The rulebook gives you all of the rules, but I must say that it has a really annoying and frustrating habit of referring to sections on different pages – BUT THERE ARE NO PAGE NUMBERS on the pages! After a few frustrated flips thru the book, I ended up drawing in my own page numbers – but that’s not something I should have to do with a professionally printed rulebook. Admittedly, it’s easily fixed, but still annoying.
The components otherwise are really well done. The cards have held up well so far through early play, and the tiles are nice thick stock. TMG has also a wonderful job of adding in extra tokens to allow for self-made scenarios (though I’m sure that they’re already planning ahead for bonus convention/web based extra scenarios!)
The game seems pretty replayable at this point – you get 12 missions in the book, each can be upgraded to an EPIC level of difficulty, and each can be made somewhat different in gameplay based on the roles that you choose to use (or go without role cards entirely). Furthermore, since each mission comes with a scoring rubric and a possible perfect score, you can even simply replay a scenario again to try to improve your score. Given that each game takes a short and fixed amount of time, I can see that happening for sure.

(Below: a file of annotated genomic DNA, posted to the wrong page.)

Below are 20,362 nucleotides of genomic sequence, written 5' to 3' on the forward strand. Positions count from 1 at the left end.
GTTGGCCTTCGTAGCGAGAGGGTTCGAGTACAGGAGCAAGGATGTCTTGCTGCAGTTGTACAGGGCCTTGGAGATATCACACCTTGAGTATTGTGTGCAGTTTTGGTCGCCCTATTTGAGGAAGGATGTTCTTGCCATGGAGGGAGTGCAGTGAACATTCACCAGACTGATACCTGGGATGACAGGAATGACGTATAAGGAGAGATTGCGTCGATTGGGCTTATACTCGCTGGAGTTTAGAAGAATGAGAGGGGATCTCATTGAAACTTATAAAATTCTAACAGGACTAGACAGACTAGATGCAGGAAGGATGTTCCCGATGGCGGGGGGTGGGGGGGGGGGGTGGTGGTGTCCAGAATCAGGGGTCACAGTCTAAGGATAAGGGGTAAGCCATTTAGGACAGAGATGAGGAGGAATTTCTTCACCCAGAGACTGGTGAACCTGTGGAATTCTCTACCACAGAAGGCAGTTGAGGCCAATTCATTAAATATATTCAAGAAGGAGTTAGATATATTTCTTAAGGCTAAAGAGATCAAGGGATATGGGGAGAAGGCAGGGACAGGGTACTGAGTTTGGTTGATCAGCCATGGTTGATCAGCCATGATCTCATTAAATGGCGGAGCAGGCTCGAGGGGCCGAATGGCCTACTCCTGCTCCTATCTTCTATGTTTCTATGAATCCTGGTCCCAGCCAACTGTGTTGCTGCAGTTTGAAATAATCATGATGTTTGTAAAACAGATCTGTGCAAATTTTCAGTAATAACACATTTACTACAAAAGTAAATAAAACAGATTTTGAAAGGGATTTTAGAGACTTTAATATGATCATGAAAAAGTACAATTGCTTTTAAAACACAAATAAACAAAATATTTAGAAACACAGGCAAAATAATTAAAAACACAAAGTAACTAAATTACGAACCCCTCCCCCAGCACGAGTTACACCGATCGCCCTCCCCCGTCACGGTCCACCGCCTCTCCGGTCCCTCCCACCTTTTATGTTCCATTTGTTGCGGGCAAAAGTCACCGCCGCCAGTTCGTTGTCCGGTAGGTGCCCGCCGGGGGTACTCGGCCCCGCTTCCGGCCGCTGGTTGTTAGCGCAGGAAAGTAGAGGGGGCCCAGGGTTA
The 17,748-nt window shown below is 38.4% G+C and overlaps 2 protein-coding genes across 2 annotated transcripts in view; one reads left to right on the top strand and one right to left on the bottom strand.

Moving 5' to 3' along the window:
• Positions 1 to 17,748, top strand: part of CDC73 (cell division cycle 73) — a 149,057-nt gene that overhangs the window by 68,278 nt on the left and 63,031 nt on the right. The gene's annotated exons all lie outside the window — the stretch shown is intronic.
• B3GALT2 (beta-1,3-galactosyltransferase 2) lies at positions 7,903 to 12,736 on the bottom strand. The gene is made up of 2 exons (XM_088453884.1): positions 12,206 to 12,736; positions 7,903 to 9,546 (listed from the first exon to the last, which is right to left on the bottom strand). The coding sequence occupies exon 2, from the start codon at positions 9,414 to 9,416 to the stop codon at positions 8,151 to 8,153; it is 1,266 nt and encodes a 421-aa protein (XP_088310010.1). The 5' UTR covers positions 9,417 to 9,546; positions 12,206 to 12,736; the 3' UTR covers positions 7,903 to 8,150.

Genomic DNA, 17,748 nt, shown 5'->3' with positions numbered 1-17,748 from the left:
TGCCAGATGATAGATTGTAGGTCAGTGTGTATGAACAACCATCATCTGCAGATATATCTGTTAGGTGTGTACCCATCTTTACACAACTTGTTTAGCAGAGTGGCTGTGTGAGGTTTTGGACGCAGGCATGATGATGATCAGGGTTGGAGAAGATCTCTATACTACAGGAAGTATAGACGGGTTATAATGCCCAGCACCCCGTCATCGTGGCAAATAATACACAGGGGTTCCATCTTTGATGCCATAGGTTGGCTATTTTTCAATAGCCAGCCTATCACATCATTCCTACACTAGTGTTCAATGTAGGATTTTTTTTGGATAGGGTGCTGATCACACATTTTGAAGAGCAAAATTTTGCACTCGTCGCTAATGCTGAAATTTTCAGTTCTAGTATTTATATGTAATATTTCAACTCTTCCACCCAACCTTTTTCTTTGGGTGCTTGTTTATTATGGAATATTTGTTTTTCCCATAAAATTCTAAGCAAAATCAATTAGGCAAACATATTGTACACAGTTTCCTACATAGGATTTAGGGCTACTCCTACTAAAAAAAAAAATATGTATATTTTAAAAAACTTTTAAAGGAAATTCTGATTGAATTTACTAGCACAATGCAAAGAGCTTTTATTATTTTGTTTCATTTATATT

Though co-op games are really never the first thing to be suggested in my group, the combination of short playing time, interesting mechanisms and variable difficulty levels will likely get this to the table more than other games in the genre.
Until your next appointment,
The Gaming Doctor